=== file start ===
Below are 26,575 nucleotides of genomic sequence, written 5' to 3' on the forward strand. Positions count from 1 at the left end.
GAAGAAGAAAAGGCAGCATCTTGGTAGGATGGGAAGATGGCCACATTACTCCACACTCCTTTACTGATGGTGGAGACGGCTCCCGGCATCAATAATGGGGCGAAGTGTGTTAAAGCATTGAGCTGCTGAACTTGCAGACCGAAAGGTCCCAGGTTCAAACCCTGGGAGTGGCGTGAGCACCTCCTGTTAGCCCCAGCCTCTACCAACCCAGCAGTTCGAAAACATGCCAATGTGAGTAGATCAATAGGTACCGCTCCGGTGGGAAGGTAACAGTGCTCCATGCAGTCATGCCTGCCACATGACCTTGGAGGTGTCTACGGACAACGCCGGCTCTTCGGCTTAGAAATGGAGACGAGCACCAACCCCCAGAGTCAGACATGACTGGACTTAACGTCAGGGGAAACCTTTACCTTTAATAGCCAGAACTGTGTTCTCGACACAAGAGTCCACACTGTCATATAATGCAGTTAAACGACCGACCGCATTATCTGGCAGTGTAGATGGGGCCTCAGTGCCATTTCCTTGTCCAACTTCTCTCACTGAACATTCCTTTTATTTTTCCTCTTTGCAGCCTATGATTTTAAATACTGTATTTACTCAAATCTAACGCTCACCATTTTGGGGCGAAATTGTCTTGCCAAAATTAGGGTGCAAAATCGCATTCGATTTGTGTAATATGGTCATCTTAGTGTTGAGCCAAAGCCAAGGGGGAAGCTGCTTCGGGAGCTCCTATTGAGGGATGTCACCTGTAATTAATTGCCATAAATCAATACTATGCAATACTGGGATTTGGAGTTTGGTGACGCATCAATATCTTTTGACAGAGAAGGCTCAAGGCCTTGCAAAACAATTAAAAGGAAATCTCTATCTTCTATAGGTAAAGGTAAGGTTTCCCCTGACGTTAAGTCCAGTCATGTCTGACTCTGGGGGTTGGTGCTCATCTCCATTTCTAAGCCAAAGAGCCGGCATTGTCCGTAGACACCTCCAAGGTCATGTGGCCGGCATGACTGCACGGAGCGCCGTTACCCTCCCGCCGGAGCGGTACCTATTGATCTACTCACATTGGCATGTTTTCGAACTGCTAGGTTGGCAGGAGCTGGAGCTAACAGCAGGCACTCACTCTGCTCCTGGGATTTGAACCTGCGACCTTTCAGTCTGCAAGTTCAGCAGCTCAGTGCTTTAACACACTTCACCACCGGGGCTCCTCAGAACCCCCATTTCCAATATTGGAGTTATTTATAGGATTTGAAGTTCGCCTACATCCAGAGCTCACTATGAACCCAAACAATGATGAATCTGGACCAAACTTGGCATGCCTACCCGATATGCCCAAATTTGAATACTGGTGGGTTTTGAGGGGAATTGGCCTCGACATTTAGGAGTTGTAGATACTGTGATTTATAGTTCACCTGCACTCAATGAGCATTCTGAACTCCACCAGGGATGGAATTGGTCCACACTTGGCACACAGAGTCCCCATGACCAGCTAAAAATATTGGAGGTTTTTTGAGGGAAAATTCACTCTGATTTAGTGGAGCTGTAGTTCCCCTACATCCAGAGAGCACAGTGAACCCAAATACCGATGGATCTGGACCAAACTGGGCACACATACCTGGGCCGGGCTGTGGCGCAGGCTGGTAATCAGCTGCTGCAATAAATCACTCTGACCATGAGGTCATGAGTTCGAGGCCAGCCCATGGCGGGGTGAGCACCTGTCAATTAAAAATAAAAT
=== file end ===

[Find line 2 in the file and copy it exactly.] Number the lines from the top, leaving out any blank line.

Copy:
GAAGAAGAAAAGGCAGCATCTTGGTAGGATGGGAAGATGGCCACATTACTCCACACTCCTTTACTGATGGTGGAGACGGCTCCCGGCATCAATAATGGGGCGAAGTGTGTTAAAGCATTGAGCTGCTGAACTTGCAGACCGAAAGGTCCCAGGTTCAAACCCTGGGAGTGGCGTGAGCACCTCCTGTTAGCCCCAGCCTCTACCAACCCAGCAGTTCGAAAACATGCCAATGTGAGTAGATCAATAGGTACCGCTCCGGTGGGAAGGTAACAGTGCTCCATGCAGTCATGCCTGCCACATGACCTTGGAGGTGTCTACGGACAACGCCGGCTCTTCGGCTTAGAAATGGAGACGAGCACCAACCCCCAGAGTCAGACATGACTGGACTTAACGTCAGGGGAAACCTTTACCTTTAATAGCCAGAACTGTGTTCTCGACACAAGAGTCCACACTGTCATATAATGCAGTTAAACGACCGACCGCATTATCTGGCAGTGTAGATGGGGCCTCAGTGCCATTTCCTTGTCCAACTTCTCTCACTGAACATTCCTTTTATTTTTCCTCTTTGCAGCCTATGATTTTAAATACTGTATTTACTCAAATCTAACGCTCACCATTTTGGGGCGAAATTGTCTTGCCAAAATTAGGGTGCAAAATCGCATTCGATTTGTGTAATATGGTCATCTTAGTGTTGAGCCAAAGCCAAGGGGGAAGCTGCTTCGGGAGCTCCTATTGAGGGATGTCACCTGTAATTAATTGCCATAAATCAATACTATGCAATACTGGGATTTGGAGTTTGGTGACGCATCAATATCTTTTGACAGAGAAGGCTCAAGGCCTTGCAAAACAATTAAAAGGAAATCTCTATCTTCTATAGGTAAAGGTAAGGTTTCCCCTGACGTTAAGTCCAGTCATGTCTGACTCTGGGGGTTGGTGCTCATCTCCATTTCTAAGCCAAAGAGCCGGCATTGTCCGTAGACACCTCCAAGGTCATGTGGCCGGCATGACTGCACGGAGCGCCGTTACCCTCCCGCCGGAGCGGTACCTATTGATCTACTCACATTGGCATGTTTTCGAACTGCTAGGTTGGCAGGAGCTGGAGCTAACAGCAGGCACTCACTCTGCTCCTGGGATTTGAACCTGCGACCTTTCAGTCTGCAAGTTCAGCAGCTCAGTGCTTTAACACACTTCACCACCGGGGCTCCTCAGAACCCCCATTTCCAATATTGGAGTTATTTATAGGATTTGAAGTTCGCCTACATCCAGAGCTCACTATGAACCCAAACAATGATGAATCTGGACCAAACTTGGCATGCCTACCCGATATGCCCAAATTTGAATACTGGTGGGTTTTGAGGGGAATTGGCCTCGACATTTAGGAGTTGTAGATACTGTGATTTATAGTTCACCTGCACTCAATGAGCATTCTGAACTCCACCAGGGATGGAATTGGTCCACACTTGGCACACAGAGTCCCCATGACCAGCTAAAAATATTGGAGGTTTTTTGAGGGAAAATTCACTCTGATTTAGTGGAGCTGTAGTTCCCCTACATCCAGAGAGCACAGTGAACCCAAATACCGATGGATCTGGACCAAACTGGGCACACATACCTGGGCCGGGCTGTGGCGCAGGCTGGTAATCAGCTGCTGCAATAAATCACTCTGACCATGAGGTCATGAGTTCGAGGCCAGCCCATGGCGGGGTGAGCACCTGTCAATTAAAAATAAAAT